Mr. Alistair Carmichael (Orkney and Shetland): I know that the Minister is aware that many of the essential inter-island lifeline services in my constituency are provided using Islander aircraft, which have access difficulties for people with some disabilities. Can he give my constituents some assurance that those lifeline services will be protected when the regulations take effect in 2005 and that we will not be left with a situation in which one size is supposed to fit all?

Mr. Jamieson: I assure the hon. Gentleman that we are considering those matters, especially in the consultation that is taking place now and in the coming year. We want to ensure that we get it right. I can assure him that there is a total will to ensure that all public transport facilities are fully available to disabled people. We welcome and listen to the views of disabled groups, including lobbying groups, which make very important representations to us, and I will bear in mind the points that he makes.

Mr. Gordon Prentice (Pendle): Richard Branson gets a lot of stick from us—[Interruption.] Indeed, but I travelled on one of the spanking new voyager trains from Preston to Bristol only a few days ago and was staggered at how sophisticated they are. There is even signage in Braille in the toilets and elsewhere. Will the Minister pass on those good ideas from the voyager train, which could be picked up by other train operating companies?

Mr. Jamieson: I am sure that the Virgin operators will read Hansard and take note of what my hon. Friend says. As he will know, the SRA has a code of practice that takes into account the needs of disabled people, especially in respect of new rolling stock and the refurbishment of existing rolling stock. I, too, have travelled on some of the new Virgin trains and I concur that they are excellent not only for disabled people, but for all passengers.

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Train Operating Companies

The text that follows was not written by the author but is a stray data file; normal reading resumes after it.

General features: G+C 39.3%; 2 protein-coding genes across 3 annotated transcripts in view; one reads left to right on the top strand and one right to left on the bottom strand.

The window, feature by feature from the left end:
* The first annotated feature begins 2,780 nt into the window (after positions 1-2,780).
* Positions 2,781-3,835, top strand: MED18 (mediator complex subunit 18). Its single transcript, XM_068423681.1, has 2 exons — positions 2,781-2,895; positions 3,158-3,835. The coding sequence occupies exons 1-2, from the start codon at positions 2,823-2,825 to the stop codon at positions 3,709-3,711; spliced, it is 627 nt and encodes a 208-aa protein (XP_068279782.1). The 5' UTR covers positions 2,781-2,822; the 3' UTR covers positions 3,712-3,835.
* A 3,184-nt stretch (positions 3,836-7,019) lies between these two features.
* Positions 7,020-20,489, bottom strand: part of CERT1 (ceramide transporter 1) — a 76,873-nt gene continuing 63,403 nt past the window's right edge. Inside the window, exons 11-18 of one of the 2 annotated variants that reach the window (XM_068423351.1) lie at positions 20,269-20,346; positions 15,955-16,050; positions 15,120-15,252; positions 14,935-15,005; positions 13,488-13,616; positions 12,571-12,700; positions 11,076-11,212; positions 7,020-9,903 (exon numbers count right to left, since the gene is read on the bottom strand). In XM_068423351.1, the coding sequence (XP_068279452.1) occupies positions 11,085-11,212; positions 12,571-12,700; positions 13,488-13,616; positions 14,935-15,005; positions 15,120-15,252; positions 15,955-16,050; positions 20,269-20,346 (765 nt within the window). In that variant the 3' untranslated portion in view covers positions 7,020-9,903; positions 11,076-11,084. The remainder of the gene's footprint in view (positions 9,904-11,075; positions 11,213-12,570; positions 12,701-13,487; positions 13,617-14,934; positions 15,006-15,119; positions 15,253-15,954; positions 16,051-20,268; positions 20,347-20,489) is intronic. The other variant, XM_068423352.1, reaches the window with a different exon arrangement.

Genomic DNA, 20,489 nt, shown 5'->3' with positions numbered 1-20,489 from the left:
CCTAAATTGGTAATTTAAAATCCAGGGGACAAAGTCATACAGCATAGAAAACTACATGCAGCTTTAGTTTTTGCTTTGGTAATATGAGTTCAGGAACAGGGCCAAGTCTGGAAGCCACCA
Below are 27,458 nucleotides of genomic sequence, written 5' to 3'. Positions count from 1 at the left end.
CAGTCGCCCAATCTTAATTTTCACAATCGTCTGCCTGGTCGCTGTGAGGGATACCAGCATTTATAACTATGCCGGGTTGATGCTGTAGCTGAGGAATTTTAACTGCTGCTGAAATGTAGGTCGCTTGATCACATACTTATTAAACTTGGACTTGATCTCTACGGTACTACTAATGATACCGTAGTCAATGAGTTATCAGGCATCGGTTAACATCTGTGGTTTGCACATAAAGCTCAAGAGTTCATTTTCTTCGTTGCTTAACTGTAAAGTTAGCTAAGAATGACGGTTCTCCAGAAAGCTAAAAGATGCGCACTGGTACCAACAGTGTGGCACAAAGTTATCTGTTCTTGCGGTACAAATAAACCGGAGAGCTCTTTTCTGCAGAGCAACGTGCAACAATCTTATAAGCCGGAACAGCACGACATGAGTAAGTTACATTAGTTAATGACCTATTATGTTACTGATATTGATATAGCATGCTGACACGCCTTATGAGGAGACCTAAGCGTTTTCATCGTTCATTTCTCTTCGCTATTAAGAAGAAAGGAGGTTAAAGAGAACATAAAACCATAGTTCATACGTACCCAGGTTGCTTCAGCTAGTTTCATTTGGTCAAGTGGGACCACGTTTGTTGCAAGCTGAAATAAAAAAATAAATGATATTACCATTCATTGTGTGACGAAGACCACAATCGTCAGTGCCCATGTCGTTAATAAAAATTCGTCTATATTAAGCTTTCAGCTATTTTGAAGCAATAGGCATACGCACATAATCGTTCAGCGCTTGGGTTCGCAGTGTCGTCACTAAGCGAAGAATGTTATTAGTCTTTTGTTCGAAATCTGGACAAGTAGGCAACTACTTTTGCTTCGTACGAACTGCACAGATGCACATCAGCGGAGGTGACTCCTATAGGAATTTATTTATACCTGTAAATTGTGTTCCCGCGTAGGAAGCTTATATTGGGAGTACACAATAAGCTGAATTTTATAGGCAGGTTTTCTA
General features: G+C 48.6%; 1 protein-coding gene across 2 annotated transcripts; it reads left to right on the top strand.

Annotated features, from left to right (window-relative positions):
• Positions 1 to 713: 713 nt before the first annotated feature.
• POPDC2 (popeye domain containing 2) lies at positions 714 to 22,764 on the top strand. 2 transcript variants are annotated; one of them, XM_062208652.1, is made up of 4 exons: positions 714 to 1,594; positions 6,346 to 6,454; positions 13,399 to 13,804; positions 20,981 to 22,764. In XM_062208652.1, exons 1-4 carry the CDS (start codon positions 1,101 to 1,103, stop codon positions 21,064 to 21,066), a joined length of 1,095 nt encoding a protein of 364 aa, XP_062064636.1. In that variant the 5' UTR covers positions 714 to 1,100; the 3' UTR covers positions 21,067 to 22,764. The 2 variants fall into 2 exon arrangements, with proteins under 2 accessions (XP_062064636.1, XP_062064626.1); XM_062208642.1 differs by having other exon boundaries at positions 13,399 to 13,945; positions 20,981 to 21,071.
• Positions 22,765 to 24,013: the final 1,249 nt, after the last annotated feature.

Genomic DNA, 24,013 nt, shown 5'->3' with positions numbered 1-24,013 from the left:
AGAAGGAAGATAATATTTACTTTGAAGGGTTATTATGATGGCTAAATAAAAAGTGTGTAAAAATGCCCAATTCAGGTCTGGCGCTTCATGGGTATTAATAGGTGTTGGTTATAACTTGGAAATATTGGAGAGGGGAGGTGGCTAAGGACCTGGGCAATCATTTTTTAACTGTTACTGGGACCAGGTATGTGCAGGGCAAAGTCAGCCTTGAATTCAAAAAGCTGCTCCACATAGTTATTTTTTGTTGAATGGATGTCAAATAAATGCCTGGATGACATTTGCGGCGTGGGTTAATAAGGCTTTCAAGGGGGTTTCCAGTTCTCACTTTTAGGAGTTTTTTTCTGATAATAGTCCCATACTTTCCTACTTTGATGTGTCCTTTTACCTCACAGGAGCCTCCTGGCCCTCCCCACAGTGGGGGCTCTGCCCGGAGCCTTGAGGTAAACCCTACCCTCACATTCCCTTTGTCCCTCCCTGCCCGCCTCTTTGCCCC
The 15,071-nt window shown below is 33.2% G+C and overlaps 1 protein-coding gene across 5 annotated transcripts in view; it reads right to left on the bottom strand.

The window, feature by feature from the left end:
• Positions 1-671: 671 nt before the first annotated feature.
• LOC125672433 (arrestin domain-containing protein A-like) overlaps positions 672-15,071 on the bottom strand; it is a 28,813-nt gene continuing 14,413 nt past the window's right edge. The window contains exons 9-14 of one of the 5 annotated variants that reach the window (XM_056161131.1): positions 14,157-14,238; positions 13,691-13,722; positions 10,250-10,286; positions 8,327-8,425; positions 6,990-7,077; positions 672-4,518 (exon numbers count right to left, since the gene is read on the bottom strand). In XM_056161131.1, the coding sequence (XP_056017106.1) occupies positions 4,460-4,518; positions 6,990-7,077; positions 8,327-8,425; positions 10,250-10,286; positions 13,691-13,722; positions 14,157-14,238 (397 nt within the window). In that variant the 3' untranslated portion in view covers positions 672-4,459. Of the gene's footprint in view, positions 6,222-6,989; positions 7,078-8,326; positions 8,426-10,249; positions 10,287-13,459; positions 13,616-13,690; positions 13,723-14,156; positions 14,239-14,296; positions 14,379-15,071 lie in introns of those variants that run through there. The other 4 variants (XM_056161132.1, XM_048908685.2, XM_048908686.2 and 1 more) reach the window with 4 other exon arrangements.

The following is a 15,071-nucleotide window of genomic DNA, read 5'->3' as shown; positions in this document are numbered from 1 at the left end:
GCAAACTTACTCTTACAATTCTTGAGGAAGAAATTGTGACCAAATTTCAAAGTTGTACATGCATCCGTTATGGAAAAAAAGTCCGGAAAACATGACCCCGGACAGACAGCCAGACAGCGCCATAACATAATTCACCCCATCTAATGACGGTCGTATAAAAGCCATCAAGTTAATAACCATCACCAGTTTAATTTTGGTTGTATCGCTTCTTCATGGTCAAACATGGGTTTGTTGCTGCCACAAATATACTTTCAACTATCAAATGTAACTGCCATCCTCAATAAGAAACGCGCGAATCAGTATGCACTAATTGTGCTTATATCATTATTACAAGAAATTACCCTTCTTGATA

7. Mr. David Heath (Somerton and Frome): If he will make a statement on the most recent rail performance indicators from train operating companies. [85907]

The Secretary of State for Transport (Mr. Alistair Darling): The figures published by the Strategic Rail Authority on 12 December show that overall performance between July and September of this year was better than for the equivalent period last year. However, much more needs to be done to drive up reliability and the SRA is leading work systematically to address the problems that cause delay on the network.

Mr. Heath : Much more certainly needs to be done, given that since the advent of this Government, delays have doubled and cancellations have increased by more than half. As it is very often not the rail operating companies that are at fault, but the track and infrastructure, will the Secretary of State answer the question that was put to him earlier, but which he failed to answer: how will interests of the travelling public be assisted by cancelling even more services, reducing maintenance and increasing fares?

Mr. Darling: As the hon. Gentleman asked the question, let me answer it. The delays to trains are caused in a proportion of roughly half and half by problems on the track and problems in the train operating companies, which are currently responsible for about 48 per cent. of all delays. If one asks what the causes are on the part of the companies, one sees that 45 per cent. of them relate to problems with the train fleet—that is, reliability and maintenance problems.

Some 12 per cent. relate to stations and problems in getting the trains away, and 18 per cent. relate to problems in relation to crewing. All those are management issues, so it does not necessarily follow that if we give the train operating companies more and more money, we will get a better service. As I made clear in my earlier reply, we must get a grip on costs and drive up the performance of management to get a better standard. I should have thought that all Members of the House, even Liberal Democrats, would sign up to that.

Mrs. Gwyneth Dunwoody (Crewe and Nantwich): Can my right hon. Friend explain why the Strategic Rail Authority has handed vast amounts of money to Connex, which is probably one of the most reviled managements in the whole railway system, and in whose interest it was to allow those people to continue, because they manifestly are not doing any of the things that my right hon. Friend has asked them to do?

Mr. Darling: In relation to Connex, the House and my hon. Friend will know that the decision has been taken to bring the franchise to an end earlier than would otherwise have happened. The reason that it has run forward to 2006 is, first, because that line is about to receive a lot of new rolling stock, and a new company coming in coupled with new rolling stock might have been problematic. Secondly, I came to the view—I have to authorise those things at the end of the day—that the cost of taking the Connex operation back in-house would probably have been higher than that of

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continuing with Connex until we can replace the franchise in 2006. I reached that judgment after consultation with the Strategic Rail Authority, but I took the view that Connex could not continue in the way that it had for the reasons that my hon. Friend knows. However, I have to arrange an orderly transfer; a disorderly transfer would have been an absolute disaster.